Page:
If there is an extreme hardship, student loans may be discharged in a bankruptcy. However, it is extremely difficult to meet this hardship threshold and in only those rare and extreme circumstances are student loans discharged in bankruptcy. To assess whether there is a hardship, the court would look into one’s future ability to work and earn income. Age is a major factor in this analysis, as is ability to work (not ability to find work).
In a Chapter 13, you can either choose to pay student loans directly, outside of the plan, or the student loan can be paid within the plan. If paid within the plan it is typically paid at the percentage at which your other unsecured debt is being paid, so interest and principal will further accrue. If you have the option to pay student loans directly in your jurisdiction, then this is often the best way to handle it.
As far as the lawsuit by the creditor, you can call the Clerk's office of the Court where you were sued. They should be able to direct you about what the proper legal form is, or you can use a sample answer as a template. By answering the lawsuit towards the end of the 30-day period you are giving yourself more time to file a bankruptcy if that is the route that you choose.
You should consult a local attorney about both of these issues.
Typically, student loans cannot be discharged in a chapter 13 bankruptcy. While bankruptcy is an option for your credit card debt, I would recommend consulting a debt settlement attorney before deciding to file for bankruptcy. A debt settlement attorney will negotiate for large reductions in your student loan and credit card debts (principal & interest) allowing you to settle both debts permanently for a fraction of the balance. It does not matter if you are facing collection or a lawsuit. In fact, the debt settlement attorney can represent you in the credit card lawsuit while negotiating down your debts.
For more information and a comparison between bankruptcy and debt settlement, see here: http://www.debtsettlement-ca.com/debt-settlement-vs-bankruptcy/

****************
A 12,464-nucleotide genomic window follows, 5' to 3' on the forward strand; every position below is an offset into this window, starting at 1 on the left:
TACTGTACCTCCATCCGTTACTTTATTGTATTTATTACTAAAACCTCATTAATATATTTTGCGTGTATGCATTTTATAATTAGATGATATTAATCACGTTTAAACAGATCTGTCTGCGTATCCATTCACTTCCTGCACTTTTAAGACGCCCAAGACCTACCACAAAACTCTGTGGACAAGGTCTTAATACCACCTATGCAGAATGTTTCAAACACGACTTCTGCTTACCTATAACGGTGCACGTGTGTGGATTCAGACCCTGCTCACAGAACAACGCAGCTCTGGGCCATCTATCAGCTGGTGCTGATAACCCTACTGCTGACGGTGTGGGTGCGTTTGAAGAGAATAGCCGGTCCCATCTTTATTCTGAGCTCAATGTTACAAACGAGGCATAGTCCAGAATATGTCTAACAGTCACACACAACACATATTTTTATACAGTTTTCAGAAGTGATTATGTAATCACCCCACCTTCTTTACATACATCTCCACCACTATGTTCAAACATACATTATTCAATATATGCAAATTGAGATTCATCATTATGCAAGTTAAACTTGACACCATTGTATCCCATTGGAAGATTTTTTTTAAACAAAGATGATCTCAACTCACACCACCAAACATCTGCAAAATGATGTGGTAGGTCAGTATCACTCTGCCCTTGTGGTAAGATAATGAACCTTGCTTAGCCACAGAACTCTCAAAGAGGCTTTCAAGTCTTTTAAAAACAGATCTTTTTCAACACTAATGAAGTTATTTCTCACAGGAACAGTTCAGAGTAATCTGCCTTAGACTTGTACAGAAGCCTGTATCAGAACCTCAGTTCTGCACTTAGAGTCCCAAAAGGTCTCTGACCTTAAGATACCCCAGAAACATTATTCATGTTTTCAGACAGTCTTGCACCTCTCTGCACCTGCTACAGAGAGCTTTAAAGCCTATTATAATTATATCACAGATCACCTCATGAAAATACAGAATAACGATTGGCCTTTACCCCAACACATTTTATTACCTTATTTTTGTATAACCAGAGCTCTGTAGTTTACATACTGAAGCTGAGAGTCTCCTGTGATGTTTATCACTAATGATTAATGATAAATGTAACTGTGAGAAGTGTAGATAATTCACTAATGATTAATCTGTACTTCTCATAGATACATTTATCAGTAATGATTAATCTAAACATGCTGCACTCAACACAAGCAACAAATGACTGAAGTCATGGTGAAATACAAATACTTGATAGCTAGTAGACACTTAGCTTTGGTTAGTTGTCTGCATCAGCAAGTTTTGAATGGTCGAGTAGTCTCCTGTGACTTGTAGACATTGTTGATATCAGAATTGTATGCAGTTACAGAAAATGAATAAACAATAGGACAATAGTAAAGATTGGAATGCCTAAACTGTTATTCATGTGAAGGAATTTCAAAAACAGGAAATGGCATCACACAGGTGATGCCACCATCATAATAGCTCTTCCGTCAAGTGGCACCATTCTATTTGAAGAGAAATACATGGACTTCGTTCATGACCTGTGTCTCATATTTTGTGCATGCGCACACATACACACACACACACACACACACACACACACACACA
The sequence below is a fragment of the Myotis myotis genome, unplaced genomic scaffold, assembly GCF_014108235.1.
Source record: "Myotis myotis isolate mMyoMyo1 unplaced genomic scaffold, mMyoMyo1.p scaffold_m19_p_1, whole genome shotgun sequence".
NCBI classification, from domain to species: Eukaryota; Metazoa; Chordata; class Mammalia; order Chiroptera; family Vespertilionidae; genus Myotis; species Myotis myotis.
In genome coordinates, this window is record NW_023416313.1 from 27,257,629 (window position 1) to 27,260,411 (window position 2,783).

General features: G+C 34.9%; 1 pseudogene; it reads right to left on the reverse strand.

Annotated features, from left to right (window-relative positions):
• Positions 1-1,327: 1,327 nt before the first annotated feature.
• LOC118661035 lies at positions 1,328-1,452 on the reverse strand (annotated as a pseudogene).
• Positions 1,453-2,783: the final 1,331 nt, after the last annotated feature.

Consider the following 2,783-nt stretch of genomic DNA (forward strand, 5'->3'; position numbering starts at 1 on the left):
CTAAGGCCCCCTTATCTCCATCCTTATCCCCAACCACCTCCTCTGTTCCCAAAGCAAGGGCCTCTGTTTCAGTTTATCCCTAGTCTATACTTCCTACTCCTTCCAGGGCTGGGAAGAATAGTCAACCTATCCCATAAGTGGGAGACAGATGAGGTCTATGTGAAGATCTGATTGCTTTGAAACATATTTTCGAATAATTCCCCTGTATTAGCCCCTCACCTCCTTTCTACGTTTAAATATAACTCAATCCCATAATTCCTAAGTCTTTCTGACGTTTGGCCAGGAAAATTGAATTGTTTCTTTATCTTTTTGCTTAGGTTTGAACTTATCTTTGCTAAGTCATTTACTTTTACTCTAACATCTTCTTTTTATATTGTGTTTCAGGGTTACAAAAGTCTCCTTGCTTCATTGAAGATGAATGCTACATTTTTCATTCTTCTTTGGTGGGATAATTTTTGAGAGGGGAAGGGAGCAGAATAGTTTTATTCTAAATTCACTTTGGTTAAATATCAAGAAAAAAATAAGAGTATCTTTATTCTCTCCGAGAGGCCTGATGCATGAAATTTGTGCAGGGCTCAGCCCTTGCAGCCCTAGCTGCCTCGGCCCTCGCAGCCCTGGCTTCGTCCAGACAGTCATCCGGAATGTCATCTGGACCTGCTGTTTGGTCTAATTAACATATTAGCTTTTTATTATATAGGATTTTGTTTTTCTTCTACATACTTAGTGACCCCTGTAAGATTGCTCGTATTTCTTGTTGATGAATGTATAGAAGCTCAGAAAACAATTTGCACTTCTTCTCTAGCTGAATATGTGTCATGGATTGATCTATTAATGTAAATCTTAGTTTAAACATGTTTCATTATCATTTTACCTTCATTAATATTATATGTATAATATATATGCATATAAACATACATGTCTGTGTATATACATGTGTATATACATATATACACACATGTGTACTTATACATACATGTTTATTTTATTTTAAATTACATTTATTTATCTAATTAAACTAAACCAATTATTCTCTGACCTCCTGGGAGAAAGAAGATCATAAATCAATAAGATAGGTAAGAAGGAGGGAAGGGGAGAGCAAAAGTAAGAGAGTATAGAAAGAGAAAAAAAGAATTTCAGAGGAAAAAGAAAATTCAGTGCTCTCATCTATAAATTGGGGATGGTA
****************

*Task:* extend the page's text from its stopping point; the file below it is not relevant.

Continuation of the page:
If you choose not to hire an attorney, the proper legal form for an answer can be found on the California Courts website. Also, make sure to answer before 30 days or else a default judgment will be entered against you.
I highly recommend that you get a bankruptcy attorney. Most of us give free consultations in a private setting where attorney-client privileged information can be divulged. Go see one!
The above is general legal and business analysis. It is not "legal advise" but analysis, and different lawyers may analyse this matter differently, especially if there are additional facts not reflected in the question. I am not your attorney until retained by a written retainer agreement signed by both of us. I am only licensed in California. See also avvo.com terms and conditions item 9, incorporated as if it was reprinted here. Please visit my web site: www.avanesianlaw.com for more information about my services.
You must include the student loans in any bankruptcy you file, but it is unlikely you will be able to eliminate these loans in a bankruptcy. In some instances, it may be a good idea to arrange to pay these debts through your Chapter 13 plan so you can challenge your interest rate and any collection fees. Hope this perspective helps!